Analyzing interviews with documentary participants: the what and the how
There are various ways to approach the analysis of qualitative data, and more specifically interview data. Apart from studying what respondents say, attention may be given to how they say it. I will address two approaches that both start from the perspective that information conveyed in interviews should not only be analyzed for its content: deconstruction and constructionism.
Deconstruction is aimed at exposing the ideology that underlies respondents’ accounts, or rather how ideology limits what respondents can say. However, deconstruction can also be used to explore the ideology of the analyst. Strategies for deconstruction include looking for silences and gaps, dismantling dichotomies, and analyzing disruptions such as unfinished or unclear sentences and hesitations.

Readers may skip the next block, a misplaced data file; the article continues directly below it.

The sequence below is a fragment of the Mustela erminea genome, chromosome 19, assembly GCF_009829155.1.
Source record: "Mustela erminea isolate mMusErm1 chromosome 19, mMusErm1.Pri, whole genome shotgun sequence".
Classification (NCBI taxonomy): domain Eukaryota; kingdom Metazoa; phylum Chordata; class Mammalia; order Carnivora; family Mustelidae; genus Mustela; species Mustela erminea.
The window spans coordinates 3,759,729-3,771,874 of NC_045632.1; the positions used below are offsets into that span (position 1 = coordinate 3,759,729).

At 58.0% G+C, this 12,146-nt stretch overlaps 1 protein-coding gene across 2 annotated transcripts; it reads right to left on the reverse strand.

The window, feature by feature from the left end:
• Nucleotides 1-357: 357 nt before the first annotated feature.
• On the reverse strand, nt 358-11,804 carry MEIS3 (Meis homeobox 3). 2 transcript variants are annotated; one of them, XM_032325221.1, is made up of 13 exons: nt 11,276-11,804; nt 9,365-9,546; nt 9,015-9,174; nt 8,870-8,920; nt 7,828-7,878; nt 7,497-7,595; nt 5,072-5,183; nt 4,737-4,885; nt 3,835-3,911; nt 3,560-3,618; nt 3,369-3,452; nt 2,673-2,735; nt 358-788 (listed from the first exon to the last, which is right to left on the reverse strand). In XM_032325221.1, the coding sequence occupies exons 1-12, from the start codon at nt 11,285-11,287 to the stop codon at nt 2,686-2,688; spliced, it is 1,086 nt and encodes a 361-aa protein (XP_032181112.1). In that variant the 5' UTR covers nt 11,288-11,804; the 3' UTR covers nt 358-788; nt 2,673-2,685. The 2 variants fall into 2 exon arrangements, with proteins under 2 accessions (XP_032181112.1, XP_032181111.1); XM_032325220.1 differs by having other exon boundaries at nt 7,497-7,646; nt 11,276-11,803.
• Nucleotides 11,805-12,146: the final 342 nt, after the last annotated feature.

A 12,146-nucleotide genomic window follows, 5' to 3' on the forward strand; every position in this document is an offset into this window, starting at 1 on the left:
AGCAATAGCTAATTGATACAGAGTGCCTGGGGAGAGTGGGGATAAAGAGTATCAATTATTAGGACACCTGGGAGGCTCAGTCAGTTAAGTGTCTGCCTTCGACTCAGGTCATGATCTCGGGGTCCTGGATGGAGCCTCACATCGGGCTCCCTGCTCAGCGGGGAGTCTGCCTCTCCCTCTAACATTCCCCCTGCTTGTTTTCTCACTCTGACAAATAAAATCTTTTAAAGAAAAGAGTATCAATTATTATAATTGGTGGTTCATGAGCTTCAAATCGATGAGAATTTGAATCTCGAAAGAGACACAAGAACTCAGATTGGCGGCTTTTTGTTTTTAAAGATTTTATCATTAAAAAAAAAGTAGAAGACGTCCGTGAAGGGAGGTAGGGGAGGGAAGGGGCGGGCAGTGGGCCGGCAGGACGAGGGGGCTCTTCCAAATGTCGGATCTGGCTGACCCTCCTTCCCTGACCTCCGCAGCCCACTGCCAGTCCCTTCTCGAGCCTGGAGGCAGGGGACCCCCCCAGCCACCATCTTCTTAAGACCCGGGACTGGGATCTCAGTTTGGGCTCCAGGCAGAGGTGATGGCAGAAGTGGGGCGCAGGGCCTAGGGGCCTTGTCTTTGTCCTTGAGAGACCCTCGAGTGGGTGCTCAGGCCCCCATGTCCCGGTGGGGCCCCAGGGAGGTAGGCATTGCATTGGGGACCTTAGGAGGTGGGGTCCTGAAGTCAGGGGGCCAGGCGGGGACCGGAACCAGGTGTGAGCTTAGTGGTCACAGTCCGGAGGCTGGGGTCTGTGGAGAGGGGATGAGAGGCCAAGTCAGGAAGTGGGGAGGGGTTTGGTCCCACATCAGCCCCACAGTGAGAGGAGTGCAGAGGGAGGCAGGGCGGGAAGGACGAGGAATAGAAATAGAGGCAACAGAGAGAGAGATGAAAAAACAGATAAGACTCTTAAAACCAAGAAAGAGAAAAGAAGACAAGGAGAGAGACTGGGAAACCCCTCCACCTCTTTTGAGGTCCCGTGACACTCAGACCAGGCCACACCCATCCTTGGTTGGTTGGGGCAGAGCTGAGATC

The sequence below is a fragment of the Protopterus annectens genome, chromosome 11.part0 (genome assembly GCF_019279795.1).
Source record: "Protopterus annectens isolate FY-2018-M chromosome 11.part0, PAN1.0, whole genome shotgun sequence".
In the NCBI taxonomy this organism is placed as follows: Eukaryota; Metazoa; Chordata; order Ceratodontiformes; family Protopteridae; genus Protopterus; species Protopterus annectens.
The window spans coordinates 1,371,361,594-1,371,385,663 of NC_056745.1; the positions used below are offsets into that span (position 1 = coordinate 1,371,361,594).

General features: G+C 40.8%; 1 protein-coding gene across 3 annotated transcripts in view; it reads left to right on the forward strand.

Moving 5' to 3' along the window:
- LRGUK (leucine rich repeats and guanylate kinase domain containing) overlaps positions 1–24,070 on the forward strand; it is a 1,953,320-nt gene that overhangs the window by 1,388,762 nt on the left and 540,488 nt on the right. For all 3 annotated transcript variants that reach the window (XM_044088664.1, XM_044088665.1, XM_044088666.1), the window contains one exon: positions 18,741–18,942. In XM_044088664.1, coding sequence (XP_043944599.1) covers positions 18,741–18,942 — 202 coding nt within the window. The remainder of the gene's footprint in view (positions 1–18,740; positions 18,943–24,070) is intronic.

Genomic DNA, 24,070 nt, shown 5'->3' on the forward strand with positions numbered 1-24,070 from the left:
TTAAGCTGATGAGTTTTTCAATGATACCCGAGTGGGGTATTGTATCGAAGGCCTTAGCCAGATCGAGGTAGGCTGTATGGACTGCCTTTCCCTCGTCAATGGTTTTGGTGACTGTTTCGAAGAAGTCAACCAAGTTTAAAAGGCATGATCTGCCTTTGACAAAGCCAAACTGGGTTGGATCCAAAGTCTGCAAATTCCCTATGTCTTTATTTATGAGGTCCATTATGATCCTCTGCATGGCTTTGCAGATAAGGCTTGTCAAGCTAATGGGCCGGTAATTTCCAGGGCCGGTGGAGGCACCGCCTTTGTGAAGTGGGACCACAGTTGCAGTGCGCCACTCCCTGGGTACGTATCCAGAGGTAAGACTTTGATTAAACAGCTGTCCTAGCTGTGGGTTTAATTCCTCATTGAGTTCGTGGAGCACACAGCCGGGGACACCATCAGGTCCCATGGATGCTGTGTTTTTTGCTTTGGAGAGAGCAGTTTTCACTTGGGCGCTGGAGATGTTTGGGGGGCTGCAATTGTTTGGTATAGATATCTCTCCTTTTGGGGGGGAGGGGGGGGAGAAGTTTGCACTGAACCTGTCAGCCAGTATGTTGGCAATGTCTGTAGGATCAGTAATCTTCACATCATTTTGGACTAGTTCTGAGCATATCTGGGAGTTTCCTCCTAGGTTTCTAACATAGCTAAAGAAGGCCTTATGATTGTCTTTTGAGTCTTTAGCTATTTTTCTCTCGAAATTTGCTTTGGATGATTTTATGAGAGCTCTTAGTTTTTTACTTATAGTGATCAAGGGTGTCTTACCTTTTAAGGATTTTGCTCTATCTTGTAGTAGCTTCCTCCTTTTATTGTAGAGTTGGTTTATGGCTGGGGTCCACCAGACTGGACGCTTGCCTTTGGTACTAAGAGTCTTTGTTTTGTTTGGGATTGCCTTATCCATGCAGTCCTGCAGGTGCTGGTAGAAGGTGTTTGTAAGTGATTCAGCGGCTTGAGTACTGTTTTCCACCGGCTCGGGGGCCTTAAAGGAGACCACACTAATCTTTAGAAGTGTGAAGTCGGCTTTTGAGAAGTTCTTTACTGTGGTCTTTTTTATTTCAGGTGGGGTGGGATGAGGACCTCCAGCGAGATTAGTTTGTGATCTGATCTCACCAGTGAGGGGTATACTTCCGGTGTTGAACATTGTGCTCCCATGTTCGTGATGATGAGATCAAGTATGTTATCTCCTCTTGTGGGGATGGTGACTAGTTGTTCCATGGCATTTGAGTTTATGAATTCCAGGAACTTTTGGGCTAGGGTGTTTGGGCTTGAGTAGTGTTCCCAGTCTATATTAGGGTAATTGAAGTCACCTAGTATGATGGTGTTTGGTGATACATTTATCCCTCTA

Constructionism regards interviews as situated conversations in which both interviewee and interviewer are engaged in a continuous process of meaning-making. In this approach, interview answers are accounts constructed in an encounter between people. Analyzing how respondents answer is part and parcel of analyzing what they answer. Strategies for constructionism include looking at interview accounts as cultural stories and investigating stereotypes, looking at identity work, i.e., how interviewees position themselves towards the topic and towards the interviewer, and narrative reflexivity.
During the seminar Willemien Sanders will give a brief explanation of these approaches, after which a working session will be held to try and apply them to some of her interview data. Willemien interviewed documentary participants about their experience of being in a documentary project.
Date: March 14, 2011
Time: 3.30 p.m.
Location: Kromme Nieuwe Gracht 80, room 1.06 (‘Ravenstein’)